It’s probably worth it, if Node.js can truly deliver a smaller “stack”; given the size and complexity of our system, it may end up that we can iterate faster by not having to context-switch. Moreover lots of really talented people are working on making Javascript better; Python in stuck in that weird place of “we’re not porting our library to 3 until there’s a critical mass of users/we’re not switching our app to use 3 until everyone ports their libraries to it”. That in and of itself should give any reasonable person The Fear(™); Node.js and Javascript aren’t going anywhere any time soon and to its credit Node.js has been very out in front of “this API is stable” stuff.

So no, it’s not cancer, but it gives me a lot of occasional irregularity. 


[1] Haha, I’m lying, I’m insanely bitter.

[2] I imagine code reviews thus: “What the hell is this code doing here?” “Because fuck you, I was in a hurry.”

Komodo IDE 7

The Good:
Here’s the tl;dr and the bottom line to my ramblings:

There’s probably not a better IDE for working with dynamic languages, specifically Perl, Python, PHP, Ruby, or JavaScript, and the web stack in general.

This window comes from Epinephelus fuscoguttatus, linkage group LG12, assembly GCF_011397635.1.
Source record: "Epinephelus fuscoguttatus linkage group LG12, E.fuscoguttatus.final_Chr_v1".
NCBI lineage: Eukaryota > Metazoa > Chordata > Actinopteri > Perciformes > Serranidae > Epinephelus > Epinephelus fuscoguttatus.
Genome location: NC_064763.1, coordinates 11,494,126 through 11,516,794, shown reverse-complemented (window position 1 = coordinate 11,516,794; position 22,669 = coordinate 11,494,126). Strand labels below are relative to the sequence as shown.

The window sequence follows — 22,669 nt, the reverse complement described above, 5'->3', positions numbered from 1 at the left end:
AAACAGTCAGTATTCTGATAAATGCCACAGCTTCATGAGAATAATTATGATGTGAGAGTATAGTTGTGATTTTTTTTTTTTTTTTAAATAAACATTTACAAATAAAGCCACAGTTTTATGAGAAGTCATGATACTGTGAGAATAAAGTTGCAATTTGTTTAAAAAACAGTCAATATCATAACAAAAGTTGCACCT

The entire application is deeply knowledgeable about web and system development with those platforms. (As usual, Java-based dynamic languages like Clojure and Groovy will probably want to stick to a Java-based IDE.)

A long time ago, I mused that the perfect modern editor/IDE was like Emacs, but instead of a Lisp, it would use JavaScript. Komodo is that editor: there’s the addition of a little Python but for the most part, it’s JavaScript most of the way down (in the way that Emacs is built on top of a Lisp runtime in C).

Komodo one-ups this idea by building on top of  XUL. That means it’s crazy-extensible. I mean, it’s so extensible that between macros, run commands, snippets, and full-on extensions, you could do about 80% of IDE in Edit (It would be hacky and awkward and hard to maintain, so it’s probably not the best idea ever in terms of productivity, but it’s probably at least possible). There’s a fair number of really good extensions available already, and it contains a template for making new ones.

If it’s doable with a dynamic language, and you need to do it, it’s probably in Komodo. Debugging, profiling, HTTP inspector, regular expression toolkit, the works. Code completion is fantastic, and doesn’t rely on tag files (actually I think it does, but it builds its own transparently in the background, instead of you needing to update or manage them; other implementations exist). 

Developers are responsive and helpful. Bug tracking is accessible; developers encourage you to use their Bugzilla to log feature requests and track the status of bugs. Documentation is very good, albeit a little obtuse at times.

IDEs have a reputation for being “Angry Fruit Salad“: lots of panes with little space devoted to the editor. Usually my editor looks like this: